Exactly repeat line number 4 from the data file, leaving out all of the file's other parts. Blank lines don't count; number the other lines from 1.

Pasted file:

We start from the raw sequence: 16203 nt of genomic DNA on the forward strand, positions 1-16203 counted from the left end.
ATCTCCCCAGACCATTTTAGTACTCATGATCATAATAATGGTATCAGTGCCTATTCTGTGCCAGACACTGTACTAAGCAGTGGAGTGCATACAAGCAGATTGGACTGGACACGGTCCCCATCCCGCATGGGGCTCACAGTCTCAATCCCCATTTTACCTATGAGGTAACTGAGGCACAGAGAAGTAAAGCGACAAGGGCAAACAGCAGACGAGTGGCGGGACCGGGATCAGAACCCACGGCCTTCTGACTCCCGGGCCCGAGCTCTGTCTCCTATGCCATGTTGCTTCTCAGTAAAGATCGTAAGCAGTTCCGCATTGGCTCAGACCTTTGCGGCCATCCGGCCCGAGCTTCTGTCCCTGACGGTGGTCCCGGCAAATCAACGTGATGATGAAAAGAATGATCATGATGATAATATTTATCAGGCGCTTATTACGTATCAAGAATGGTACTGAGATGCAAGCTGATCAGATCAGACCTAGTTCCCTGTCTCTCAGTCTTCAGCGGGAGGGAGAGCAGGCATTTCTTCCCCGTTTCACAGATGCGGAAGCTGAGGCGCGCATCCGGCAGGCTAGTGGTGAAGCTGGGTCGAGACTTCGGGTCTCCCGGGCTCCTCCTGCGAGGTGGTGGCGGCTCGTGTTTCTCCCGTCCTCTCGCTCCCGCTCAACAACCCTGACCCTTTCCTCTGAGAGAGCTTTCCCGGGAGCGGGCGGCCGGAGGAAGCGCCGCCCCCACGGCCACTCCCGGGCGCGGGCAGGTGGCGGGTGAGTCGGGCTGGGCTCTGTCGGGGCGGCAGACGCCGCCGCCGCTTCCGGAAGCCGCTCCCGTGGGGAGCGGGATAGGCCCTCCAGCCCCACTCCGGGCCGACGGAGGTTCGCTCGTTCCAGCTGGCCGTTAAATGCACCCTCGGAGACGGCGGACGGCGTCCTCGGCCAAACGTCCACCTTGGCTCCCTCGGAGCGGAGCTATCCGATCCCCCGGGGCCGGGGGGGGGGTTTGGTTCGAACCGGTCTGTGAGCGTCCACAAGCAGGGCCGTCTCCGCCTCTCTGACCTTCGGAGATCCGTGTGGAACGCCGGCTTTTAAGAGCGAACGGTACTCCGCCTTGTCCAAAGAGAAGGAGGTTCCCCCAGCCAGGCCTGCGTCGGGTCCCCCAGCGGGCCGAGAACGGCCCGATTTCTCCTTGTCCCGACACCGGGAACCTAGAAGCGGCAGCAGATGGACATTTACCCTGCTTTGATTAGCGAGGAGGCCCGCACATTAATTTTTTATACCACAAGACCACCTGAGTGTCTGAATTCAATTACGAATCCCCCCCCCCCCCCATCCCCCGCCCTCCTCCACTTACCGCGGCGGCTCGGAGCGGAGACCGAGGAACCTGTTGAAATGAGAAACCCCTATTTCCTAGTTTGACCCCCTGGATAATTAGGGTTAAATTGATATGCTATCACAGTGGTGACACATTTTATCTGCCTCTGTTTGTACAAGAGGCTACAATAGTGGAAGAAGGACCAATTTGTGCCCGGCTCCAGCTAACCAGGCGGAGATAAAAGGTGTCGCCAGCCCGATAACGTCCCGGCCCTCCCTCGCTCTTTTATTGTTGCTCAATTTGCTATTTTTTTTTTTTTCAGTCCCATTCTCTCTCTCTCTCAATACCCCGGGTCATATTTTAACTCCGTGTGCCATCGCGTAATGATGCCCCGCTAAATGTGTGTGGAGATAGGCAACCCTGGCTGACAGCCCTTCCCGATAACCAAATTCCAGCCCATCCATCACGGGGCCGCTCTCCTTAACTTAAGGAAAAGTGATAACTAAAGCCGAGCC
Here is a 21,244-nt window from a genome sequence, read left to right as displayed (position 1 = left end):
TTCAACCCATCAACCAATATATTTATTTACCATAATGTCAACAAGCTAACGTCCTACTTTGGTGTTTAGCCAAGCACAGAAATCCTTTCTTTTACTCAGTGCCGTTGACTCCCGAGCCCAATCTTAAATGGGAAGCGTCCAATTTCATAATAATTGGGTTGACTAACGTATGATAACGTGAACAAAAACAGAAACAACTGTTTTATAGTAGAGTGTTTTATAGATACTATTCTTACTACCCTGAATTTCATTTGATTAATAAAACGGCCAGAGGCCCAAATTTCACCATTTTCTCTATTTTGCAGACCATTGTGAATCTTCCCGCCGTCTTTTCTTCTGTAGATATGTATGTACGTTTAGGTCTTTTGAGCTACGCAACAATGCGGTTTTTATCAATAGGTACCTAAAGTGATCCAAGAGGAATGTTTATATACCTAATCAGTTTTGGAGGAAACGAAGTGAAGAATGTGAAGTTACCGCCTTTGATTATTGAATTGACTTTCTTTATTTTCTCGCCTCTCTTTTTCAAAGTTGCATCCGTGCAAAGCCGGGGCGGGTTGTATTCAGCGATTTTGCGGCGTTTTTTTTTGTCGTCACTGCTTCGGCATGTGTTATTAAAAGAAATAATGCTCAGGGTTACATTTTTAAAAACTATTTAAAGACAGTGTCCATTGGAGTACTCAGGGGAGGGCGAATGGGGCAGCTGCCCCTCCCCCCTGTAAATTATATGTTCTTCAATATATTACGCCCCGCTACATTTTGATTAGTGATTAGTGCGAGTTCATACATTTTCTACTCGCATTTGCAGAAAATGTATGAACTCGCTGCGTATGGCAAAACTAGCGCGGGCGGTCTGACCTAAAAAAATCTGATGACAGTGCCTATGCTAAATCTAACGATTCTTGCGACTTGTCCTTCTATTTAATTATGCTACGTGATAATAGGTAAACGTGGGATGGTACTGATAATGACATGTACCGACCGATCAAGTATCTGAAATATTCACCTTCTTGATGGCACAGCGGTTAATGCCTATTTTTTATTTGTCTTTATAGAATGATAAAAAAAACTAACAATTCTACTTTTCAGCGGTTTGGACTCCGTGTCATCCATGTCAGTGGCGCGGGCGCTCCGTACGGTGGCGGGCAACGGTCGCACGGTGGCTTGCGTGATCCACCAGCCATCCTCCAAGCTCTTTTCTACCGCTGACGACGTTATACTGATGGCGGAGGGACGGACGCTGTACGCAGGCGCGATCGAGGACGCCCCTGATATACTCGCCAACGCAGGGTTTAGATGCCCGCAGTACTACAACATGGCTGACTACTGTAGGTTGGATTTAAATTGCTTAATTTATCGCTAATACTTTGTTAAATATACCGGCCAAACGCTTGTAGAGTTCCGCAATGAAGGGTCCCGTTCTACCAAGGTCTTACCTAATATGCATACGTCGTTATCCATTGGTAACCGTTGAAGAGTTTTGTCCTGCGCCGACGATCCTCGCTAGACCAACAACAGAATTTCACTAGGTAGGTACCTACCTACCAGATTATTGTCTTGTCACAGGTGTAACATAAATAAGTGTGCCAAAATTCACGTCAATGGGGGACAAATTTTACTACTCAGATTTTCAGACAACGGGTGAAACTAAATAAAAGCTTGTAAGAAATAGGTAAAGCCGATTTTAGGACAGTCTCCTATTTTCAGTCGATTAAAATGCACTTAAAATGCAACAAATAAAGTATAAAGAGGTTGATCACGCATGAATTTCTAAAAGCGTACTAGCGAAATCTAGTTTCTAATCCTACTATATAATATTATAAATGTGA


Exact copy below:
TTCAACCCATCAACCAATATATTTATTTACCATAATGTCAACAAGCTAACGTCCTACTTTGGTGTTTAGCCAAGCACAGAAATCCTTTCTTTTACTCAGTGCCGTTGACTCCCGAGCCCAATCTTAAATGGGAAGCGTCCAATTTCATAATAATTGGGTTGACTAACGTATGATAACGTGAACAAAAACAGAAACAACTGTTTTATAGTAGAGTGTTTTATAGATACTATTCTTACTACCCTGAATTTCATTTGATTAATAAAACGGCCAGAGGCCCAAATTTCACCATTTTCTCTATTTTGCAGACCATTGTGAATCTTCCCGCCGTCTTTTCTTCTGTAGATATGTATGTACGTTTAGGTCTTTTGAGCTACGCAACAATGCGGTTTTTATCAATAGGTACCTAAAGTGATCCAAGAGGAATGTTTATATACCTAATCAGTTTTGGAGGAAACGAAGTGAAGAATGTGAAGTTACCGCCTTTGATTATTGAATTGACTTTCTTTATTTTCTCGCCTCTCTTTTTCAAAGTTGCATCCGTGCAAAGCCGGGGCGGGTTGTATTCAGCGATTTTGCGGCGTTTTTTTTTGTCGTCACTGCTTCGGCATGTGTTATTAAAAGAAATAATGCTCAGGGTTACATTTTTAAAAACTATTTAAAGACAGTGTCCATTGGAGTACTCAGGGGAGGGCGAATGGGGCAGCTGCCCCTCCCCCCTGTAAATTATATGTTCTTCAATATATTACGCCCCGCTACATTTTGATTAGTGATTAGTGCGAGTTCATACATTTTCTACTCGCATTTGCAGAAAATGTATGAACTCGCTGCGTATGGCAAAACTAGCGCGGGCGGTCTGACCTAAAAAAATCTGATGACAGTGCCTATGCTAAATCTAACGATTCTTGCGACTTGTCCTTCTATTTAATTATGCTACGTGATAATAGGTAAACGTGGGATGGTACTGATAATGACATGTACCGACCGATCAAGTATCTGAAATATTCACCTTCTTGATGGCACAGCGGTTAATGCCTATTTTTTATTTGTCTTTATAGAATGATAAAAAAAACTAACAATTCTACTTTTCAGCGGTTTGGACTCCGTGTCATCCATGTCAGTGGCGCGGGCGCTCCGTACGGTGGCGGGCAACGGTCGCACGGTGGCTTGCGTGATCCACCAGCCATCCTCCAAGCTCTTTTCTACCGCTGACGACGTTATACTGATGGCGGAGGGACGGACGCTGTACGCAGGCGCGATCGAGGACGCCCCTGATATACTCGCCAACGCAGGGTTTAGATGCCCGCAGTACTACAACATGGCTGACTACTGTAGGTTGGATTTAAATTGCTTAATTTATCGCTAATACTTTGTTAAATATACCGGCCAAACGCTTGTAGAGTTCCGCAATGAAGGGTCCCGTTCTACCAAGGTCTTACCTAATATGCATACGTCGTTATCCATTGGTAACCGTTGAAGAGTTTTGTCCTGCGCCGACGATCCTCGCTAGACCAACAACAGAATTTCACTAGGTAGGTACCTACCTACCAGATTATTGTCTTGTCACAGGTGTAACATAAATAAGTGTGCCAAAATTCACGTCAATGGGGGACAAATTTTACTACTCAGATTTTCAGACAACGGGTGAAACTAAATAAAAGCTTGTAAGAAATAGGTAAAGCCGATTTTAGGACAGTCTCCTATTTTCAGTCGATTAAAATGCACTTAAAATGCAACAAATAAAGTATAAAGAGGTTGATCACGCATGAATTTCTAAAAGCGTACTAGCGAAATCTAGTTTCTAATCCTACTATATAATATTATAAATGTGA